Wednesday, December 16, 2009

Genesis gets into the Rock and Roll Hall of Fame (in 2010)

rock hof page

Congratulations to the 2010 Rock and Roll Hall of Fame Inductees!
Today, the Rock and Roll Hall of Fame Foundation announced ABBA, Genesis, Jimmy Cliff, The Hollies and The Stooges as its 2010 artist inductees. Also being inducted this year as individual recipients of the Ahmet Ertegun Award will be David Geffen and songwriters Barry Mann, Cynthia Weil, Elle Greenwich, Jeff Barry, Jesse Stone, Mort Shuman and Otis Blackwell. The ceremony will take place on March 15, 2010 at the Waldorf Astoria in New York City and will air live on Fuse, Madison Square Garden’s national music television network, as part of the three-year broadcast deal between the Foundation and Fuse.

“We are very happy to present this year’s inductees into the Rock and Roll Hall of Fame as they represent a great cross-section of artists that define the broad spectrum and history of rock and roll and people that have contributed immeasurably to our business” says Rock and Roll Hall of Fame Foundation President & CEO Joel Peresman.

The performer inductees are:

Ahmet Ertegun Award (nonperformers):

The 2010 Rock and Roll Hall of Fame performer inductees were chosen by over 500 voters of the Rock and Roll Hall of Fame Foundation. Artists are eligible for inclusion in the Rock and Roll Hall of Fame twenty-five years after their first recording is released.

All inductees are ultimately represented in the Rock and Roll Hall of Fame and Museum in Cleveland, Ohio. Through approaches as creative and diverse as the music itself, the Rock and Roll Hall of Fame and Museum
tells the story of rock music with its exhibits, education programs and Library and Archives, which will open to the public in downtown Cleveland in late 2010.

Presenters and performers at the induction will be announced at a later date. The Rock and Roll Hall of Fame Induction Ceremony will be televised live on Fuse; more information can be found at

Surprising? certainly. As a Genesis fan, especially the Peter Gabriel work, I won't deny I am happy to see this. Even as much of a joke the Rock Hall in Cleveland is (or has been). Perhaps some of the people voting either a) changed. b) or wised-up finally.

The real evidence will be now having Genesis in there, Yes, Rush, The Moody Blues, King Crimson, Jethro Tull, ELP, even Kansas could follow.

I can't help but think about Kevin Gilbert right now. As huge fan of the Gabriel period, he'd probably be proud, even though I'm sure he felt/would-feel the Rock hall is/has-been as much of a joke as many others like myself.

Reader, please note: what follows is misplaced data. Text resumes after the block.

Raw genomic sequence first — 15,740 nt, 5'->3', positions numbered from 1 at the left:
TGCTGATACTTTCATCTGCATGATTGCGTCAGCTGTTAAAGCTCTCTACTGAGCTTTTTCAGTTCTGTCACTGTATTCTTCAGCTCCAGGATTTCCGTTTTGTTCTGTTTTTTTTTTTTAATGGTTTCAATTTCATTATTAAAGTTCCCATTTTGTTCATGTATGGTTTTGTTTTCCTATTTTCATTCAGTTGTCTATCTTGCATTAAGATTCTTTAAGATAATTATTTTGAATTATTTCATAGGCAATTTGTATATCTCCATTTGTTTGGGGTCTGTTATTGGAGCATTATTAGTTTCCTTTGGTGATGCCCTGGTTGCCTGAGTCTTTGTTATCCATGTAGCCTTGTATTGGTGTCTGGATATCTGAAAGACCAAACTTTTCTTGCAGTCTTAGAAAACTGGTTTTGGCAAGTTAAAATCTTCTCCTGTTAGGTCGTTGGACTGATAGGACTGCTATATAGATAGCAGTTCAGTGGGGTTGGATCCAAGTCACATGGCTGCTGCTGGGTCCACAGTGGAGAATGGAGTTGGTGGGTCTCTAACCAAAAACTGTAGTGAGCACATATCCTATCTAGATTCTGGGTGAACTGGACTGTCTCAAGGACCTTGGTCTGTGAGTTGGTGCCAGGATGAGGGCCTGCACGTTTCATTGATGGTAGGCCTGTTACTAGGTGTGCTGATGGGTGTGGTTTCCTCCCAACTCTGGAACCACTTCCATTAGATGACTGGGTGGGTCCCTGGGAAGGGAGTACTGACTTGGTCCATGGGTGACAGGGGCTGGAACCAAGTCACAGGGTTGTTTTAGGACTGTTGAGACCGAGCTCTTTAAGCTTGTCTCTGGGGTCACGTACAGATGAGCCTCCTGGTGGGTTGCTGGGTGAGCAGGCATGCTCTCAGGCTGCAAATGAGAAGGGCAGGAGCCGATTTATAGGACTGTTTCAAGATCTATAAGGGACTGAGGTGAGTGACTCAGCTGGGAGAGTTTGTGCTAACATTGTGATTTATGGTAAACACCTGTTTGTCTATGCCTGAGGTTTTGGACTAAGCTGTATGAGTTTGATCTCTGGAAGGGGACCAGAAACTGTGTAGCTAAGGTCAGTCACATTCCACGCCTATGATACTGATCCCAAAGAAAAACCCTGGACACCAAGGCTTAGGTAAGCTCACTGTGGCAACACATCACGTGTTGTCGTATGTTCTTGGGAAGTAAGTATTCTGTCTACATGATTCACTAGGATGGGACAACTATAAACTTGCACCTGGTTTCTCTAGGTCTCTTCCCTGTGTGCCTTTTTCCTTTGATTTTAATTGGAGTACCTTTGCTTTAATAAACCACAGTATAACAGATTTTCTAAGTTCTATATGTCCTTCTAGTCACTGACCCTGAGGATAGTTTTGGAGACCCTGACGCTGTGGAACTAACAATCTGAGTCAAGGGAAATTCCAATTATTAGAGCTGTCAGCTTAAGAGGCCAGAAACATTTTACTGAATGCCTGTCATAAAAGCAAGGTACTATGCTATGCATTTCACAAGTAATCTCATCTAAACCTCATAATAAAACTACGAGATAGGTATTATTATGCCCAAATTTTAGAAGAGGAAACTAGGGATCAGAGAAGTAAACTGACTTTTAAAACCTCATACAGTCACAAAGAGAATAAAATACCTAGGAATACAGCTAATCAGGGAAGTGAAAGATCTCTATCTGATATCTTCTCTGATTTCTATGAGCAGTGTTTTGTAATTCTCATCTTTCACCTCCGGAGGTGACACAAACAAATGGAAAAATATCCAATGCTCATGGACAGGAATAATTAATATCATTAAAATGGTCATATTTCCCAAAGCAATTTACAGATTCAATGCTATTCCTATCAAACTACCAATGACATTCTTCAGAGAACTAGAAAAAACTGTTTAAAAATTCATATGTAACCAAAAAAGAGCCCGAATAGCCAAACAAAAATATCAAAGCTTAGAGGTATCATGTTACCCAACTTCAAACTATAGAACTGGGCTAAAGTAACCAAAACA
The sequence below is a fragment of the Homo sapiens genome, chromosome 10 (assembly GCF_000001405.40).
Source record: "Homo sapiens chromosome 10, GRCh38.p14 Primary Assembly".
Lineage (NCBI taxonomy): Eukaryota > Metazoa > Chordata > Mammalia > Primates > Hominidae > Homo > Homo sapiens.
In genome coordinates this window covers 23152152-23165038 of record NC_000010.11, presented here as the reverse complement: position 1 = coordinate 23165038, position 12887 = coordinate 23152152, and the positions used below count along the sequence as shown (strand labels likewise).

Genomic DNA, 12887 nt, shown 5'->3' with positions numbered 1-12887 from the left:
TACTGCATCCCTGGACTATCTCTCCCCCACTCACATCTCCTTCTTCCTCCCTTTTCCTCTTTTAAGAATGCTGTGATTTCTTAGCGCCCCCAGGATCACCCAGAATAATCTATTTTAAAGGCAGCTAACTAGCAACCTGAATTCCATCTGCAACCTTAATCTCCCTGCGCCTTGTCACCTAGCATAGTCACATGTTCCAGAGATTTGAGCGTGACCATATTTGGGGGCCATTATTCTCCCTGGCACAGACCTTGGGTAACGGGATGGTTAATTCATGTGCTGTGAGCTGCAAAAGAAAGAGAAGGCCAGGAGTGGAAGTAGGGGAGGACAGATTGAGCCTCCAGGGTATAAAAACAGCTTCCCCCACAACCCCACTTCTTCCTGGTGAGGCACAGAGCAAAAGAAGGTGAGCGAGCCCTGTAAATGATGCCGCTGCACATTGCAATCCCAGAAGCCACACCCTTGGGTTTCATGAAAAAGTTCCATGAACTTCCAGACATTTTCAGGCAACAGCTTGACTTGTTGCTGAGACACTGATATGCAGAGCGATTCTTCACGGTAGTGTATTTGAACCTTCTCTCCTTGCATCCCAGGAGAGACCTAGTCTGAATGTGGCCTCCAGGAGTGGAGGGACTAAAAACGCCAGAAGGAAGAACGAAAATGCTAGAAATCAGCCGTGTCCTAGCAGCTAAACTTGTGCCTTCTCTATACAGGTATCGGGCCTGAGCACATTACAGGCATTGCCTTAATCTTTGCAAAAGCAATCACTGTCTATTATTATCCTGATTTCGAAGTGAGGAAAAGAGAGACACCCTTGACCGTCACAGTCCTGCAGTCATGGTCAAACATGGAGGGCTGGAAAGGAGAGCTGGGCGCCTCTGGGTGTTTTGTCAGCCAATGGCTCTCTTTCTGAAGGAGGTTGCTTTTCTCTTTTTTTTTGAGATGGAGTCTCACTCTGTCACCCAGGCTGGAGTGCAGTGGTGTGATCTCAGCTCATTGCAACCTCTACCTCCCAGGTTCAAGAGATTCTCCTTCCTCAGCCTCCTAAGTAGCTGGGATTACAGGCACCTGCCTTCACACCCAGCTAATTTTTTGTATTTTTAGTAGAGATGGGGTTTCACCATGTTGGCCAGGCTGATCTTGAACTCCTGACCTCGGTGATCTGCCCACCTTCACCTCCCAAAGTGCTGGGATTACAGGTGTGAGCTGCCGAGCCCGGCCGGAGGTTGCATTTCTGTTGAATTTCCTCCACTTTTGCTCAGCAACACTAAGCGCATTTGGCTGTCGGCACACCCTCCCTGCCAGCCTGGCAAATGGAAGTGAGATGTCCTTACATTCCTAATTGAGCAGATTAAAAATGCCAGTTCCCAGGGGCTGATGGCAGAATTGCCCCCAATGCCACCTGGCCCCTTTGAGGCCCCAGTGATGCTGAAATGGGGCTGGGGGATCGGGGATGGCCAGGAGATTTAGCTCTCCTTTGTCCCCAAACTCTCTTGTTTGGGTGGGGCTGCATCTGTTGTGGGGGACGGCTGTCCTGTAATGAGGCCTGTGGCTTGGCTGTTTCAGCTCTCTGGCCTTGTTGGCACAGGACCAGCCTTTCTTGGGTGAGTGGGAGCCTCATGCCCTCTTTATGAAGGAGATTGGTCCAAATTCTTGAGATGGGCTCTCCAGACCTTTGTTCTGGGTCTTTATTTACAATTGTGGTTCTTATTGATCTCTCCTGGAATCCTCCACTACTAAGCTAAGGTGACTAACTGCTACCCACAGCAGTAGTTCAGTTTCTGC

Deep Purple, Kiss and many others The Ramones? etc should be in there as well. But with Black Sabbath getting in a few years ago it may-have (Metallica) finally changed a bit of the limits of that embarrassing instituition. So as Sabbath did with Metal, Genesis may do with progressive rock. Who knows, maybe Dream Theater and Marillion will find their way in there someday (Marillion would be even more shocking. Porcupine Tree would probably manage to get in 1st, yet arguably PT owe a bit to Marillion certainly).

I'm not sure why I should really care, but I guess it's the never-say-never. If things finally happen, it does change your feeling a bit. But on the other hand, if Gabriel and Phil Collins get in soon-after this, but it's 10 years from now and Rush and Yes aren't in, the feeling about that place and the doors this may open will probably just go away. Because frankly, Genesis were largely more commercially successful than any other "prog" bands save for Pink Floyd. Rush I Suppose is close in some ways, especially in recent years with tv, movie and talk show appearances and references. But Genesis were stadium-worthy back in the late 70's, and just Phil Collins himself probably became bigger than Rush or Genesis alone with his Disney soundtracks and #1 singles.

Plus as I just read Mike Rutherford mention in an interview shying away from the p-word; Genesis to me have always had a different aesthetic than other "prog" bands. It was never about chops with them. They wrote some longer songs, certainly, but they had more of a Beatles-approach to extended songs. It wasn't about chops, but transitioning moods and odd/non-traditional melodies. Theatrical-sense. You could actually call Genesis, mainly with Gabriel "Theatrical-rock" in a way. And to compare that to Dream Theater or Rush even, the emphasis wasn't as much about playing their instruments, but telling a (sophisticated) story.

So in that sense, Genesis were more like Floyd than the musicianship that prog is often thought-of.

Still, to have them finally get in says something. Let's hope it says even more for some of those deserving acts in that signficiant but largely-ignored (and laughed-at) genre.

I wonder what they'll play, or if Peter, Steve, and especially Phil will BE ABLE to play? a Gabriel-reunion from this is really a silly notion, but I'm sure some press will speculate about it.

Peter: I'm looking forward to checking out "Scratch My Back," the new orchestral covers album coming in February; however if this doesn't influence a reunion with the guys, perhaps it will at least give more evidence that the long-awaited I/O record actually will become more than just a name for a possible future album. It only has been 7+ years since Up, lol.

1 comment :

The Yellow Porcupine said...

I never, ever, ever thought I'd see this day. I saw Genesis in 1973 and several times after, but never really cared for the post-Gabriel, post-Hackett material. Ironic that they'll be recognized for their weaker material.